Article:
Judging from Mateo's performance at the start of the story, I doubt he's up for any kundalini pokeninny whatever, but then again, I have no clue whatsoever as to what is going on in this story. I still don't, even now that I know more or less what the jargons stand for because the problem here is that Ms McKeever doesn't quite succeed in presenting a clear picture of what is going on. There are significant balance and pacing issues here because very often the sex scenes become a liability as they take up space that could have been used for some much-needed exposition or other non-sexual scenes that could have moved the plot along.
Ah, but perhaps you don't care about that. You want me to talk about the love scenes here. Well, they are bondage and mild S&M in nature with the unfortunately named LaMia getting her turn to play the Domme. However, LaMia is not a good Domme since she doesn't discipline Mateo as much as she keeps telling him how sorry she is that she has to tie him up and all. Any self-respecting Domme would have made Mateo suck on her shoe at the very least in order to shut down his protests instead of going telepathically how sorry she is that she has to do what she does to Mateo.
I don't like Mateo because his behavior when it comes to sex and the language associated with it is very... shall, I say, fratboy-like? Immature? This is a subjective issue and I'm sure other readers may find his language spicy enough to be effective but I get turned off when Mateo makes the other woman go down on him without caring for anything more that how he can get off in her mouth while thinking of the woman in his dreams. To me, Mateo comes off as someone who tends to think more about how he can get his rocks off than how he can get the two of them to have so much fun in bed together right from the start and Ms McKeever doesn't succeed in changing my mind about Mateo. The element of emotion in these scenes is, to me, missing.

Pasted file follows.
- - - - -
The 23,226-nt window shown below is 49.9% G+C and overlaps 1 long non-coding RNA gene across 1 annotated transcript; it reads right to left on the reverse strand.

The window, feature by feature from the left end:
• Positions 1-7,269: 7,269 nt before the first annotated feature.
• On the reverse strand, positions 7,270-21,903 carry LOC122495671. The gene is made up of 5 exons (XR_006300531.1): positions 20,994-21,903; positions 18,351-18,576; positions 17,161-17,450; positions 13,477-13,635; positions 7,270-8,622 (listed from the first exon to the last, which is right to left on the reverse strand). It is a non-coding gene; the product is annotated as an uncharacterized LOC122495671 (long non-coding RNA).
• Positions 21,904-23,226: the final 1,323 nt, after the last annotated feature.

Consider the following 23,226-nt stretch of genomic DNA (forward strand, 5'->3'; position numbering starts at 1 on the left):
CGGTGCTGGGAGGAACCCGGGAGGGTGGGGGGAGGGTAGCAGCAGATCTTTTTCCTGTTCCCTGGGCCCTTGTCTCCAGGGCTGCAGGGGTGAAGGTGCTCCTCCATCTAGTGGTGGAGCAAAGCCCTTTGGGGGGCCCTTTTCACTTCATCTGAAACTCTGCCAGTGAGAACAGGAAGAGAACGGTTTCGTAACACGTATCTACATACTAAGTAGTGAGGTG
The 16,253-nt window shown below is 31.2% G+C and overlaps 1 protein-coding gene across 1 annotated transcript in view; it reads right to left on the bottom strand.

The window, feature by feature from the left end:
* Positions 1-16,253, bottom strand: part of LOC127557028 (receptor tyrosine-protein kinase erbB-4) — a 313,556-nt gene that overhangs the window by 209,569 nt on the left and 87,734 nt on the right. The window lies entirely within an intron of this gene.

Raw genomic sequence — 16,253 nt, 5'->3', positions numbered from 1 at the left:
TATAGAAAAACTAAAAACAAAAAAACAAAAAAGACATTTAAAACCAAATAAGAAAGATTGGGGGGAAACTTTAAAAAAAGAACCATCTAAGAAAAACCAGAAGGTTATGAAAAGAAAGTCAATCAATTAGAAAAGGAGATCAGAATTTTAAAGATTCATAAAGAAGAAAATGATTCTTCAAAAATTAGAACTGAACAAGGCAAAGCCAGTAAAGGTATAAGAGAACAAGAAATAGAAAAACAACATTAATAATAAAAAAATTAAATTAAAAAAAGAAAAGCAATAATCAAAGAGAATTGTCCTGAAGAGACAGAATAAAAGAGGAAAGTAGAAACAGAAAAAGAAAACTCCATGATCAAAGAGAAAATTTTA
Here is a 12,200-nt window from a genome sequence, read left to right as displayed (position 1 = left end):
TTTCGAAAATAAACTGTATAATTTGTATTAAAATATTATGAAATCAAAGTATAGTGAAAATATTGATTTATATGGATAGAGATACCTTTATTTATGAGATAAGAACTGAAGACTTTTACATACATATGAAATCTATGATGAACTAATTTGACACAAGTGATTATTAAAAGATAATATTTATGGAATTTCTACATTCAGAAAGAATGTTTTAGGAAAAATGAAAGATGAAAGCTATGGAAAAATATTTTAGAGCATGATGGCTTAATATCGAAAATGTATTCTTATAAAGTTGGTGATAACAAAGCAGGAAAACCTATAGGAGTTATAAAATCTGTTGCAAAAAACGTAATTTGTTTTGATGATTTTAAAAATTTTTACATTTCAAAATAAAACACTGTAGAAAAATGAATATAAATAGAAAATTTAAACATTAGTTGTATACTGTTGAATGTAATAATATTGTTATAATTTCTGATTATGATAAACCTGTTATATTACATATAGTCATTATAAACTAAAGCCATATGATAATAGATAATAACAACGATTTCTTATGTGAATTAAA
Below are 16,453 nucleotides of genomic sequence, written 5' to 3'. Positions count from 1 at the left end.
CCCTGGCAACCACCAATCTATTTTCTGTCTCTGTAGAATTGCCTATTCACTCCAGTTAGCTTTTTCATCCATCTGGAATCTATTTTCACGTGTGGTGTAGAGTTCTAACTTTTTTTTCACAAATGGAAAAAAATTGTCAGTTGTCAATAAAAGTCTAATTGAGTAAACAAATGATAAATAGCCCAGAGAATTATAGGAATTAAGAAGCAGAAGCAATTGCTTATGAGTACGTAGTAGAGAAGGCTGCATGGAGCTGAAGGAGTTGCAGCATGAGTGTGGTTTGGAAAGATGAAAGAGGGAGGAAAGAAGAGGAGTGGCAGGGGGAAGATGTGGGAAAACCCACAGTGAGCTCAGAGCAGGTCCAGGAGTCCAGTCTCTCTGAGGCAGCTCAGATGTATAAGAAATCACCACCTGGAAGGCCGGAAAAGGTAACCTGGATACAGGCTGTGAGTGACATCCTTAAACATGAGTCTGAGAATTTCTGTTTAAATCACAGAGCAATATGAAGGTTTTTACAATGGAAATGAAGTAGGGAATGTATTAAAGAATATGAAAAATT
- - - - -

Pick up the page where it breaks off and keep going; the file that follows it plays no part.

Therefore, the sex scenes feel really gratuitous here because the author is having her characters doing all kinds of naughty things pretty much right from the start with no obvious emotional bond taking place. At the same time, the sex scenes get in the way of the story, slowing it down until Ms McKeever has to snowball things towards the end to wrap the story up. The characters don't behave in a manner that I can relate to, in the sense that these people will get turned on and want to have sex at the most bizarre moments that are far from sexy.
There is a very strong "plot for the sake of porn" feel to the story here. The story often feels like it's forcefully halted so that the characters will have sex. The length of the story does not favor Ms McKeever in this instance - I can't help feeling that this book would have been better if it is longer so that Ms McKeever can have more space to develop her characters more. As it is, the author builds up a storyline here but often the sex scenes get in the way of character and storyline development. Hopefully the author will find a way to balance sex and storyline so that these two don't get in the way of each other in the future books of this series.
This book at Amazon.com
This book at Amazon UK